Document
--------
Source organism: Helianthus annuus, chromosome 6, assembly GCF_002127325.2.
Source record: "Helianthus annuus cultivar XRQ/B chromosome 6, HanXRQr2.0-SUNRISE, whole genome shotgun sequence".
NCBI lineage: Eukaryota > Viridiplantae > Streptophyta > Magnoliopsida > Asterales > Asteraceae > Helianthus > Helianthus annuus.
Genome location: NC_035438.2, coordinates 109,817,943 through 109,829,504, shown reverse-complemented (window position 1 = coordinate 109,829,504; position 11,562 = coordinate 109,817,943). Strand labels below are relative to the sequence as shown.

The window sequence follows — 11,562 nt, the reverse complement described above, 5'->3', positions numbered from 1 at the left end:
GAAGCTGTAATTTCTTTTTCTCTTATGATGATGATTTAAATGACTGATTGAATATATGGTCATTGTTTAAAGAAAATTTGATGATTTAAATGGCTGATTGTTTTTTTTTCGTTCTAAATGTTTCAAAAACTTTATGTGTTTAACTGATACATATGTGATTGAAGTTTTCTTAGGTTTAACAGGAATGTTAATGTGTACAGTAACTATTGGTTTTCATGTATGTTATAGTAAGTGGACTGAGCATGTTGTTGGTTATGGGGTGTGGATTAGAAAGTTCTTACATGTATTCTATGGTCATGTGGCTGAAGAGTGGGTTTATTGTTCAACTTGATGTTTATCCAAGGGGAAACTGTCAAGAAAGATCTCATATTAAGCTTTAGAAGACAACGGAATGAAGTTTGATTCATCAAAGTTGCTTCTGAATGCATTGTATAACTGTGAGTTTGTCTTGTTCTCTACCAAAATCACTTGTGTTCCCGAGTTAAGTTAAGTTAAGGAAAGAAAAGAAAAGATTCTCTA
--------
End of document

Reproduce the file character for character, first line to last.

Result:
Source organism: Helianthus annuus, chromosome 6, assembly GCF_002127325.2.
Source record: "Helianthus annuus cultivar XRQ/B chromosome 6, HanXRQr2.0-SUNRISE, whole genome shotgun sequence".
NCBI lineage: Eukaryota > Viridiplantae > Streptophyta > Magnoliopsida > Asterales > Asteraceae > Helianthus > Helianthus annuus.
Genome location: NC_035438.2, coordinates 109,817,943 through 109,829,504, shown reverse-complemented (window position 1 = coordinate 109,829,504; position 11,562 = coordinate 109,817,943). Strand labels below are relative to the sequence as shown.

The window sequence follows — 11,562 nt, the reverse complement described above, 5'->3', positions numbered from 1 at the left end:
GAAGCTGTAATTTCTTTTTCTCTTATGATGATGATTTAAATGACTGATTGAATATATGGTCATTGTTTAAAGAAAATTTGATGATTTAAATGGCTGATTGTTTTTTTTTCGTTCTAAATGTTTCAAAAACTTTATGTGTTTAACTGATACATATGTGATTGAAGTTTTCTTAGGTTTAACAGGAATGTTAATGTGTACAGTAACTATTGGTTTTCATGTATGTTATAGTAAGTGGACTGAGCATGTTGTTGGTTATGGGGTGTGGATTAGAAAGTTCTTACATGTATTCTATGGTCATGTGGCTGAAGAGTGGGTTTATTGTTCAACTTGATGTTTATCCAAGGGGAAACTGTCAAGAAAGATCTCATATTAAGCTTTAGAAGACAACGGAATGAAGTTTGATTCATCAAAGTTGCTTCTGAATGCATTGTATAACTGTGAGTTTGTCTTGTTCTCTACCAAAATCACTTGTGTTCCCGAGTTAAGTTAAGTTAAGGAAAGAAAAGAAAAGATTCTCTA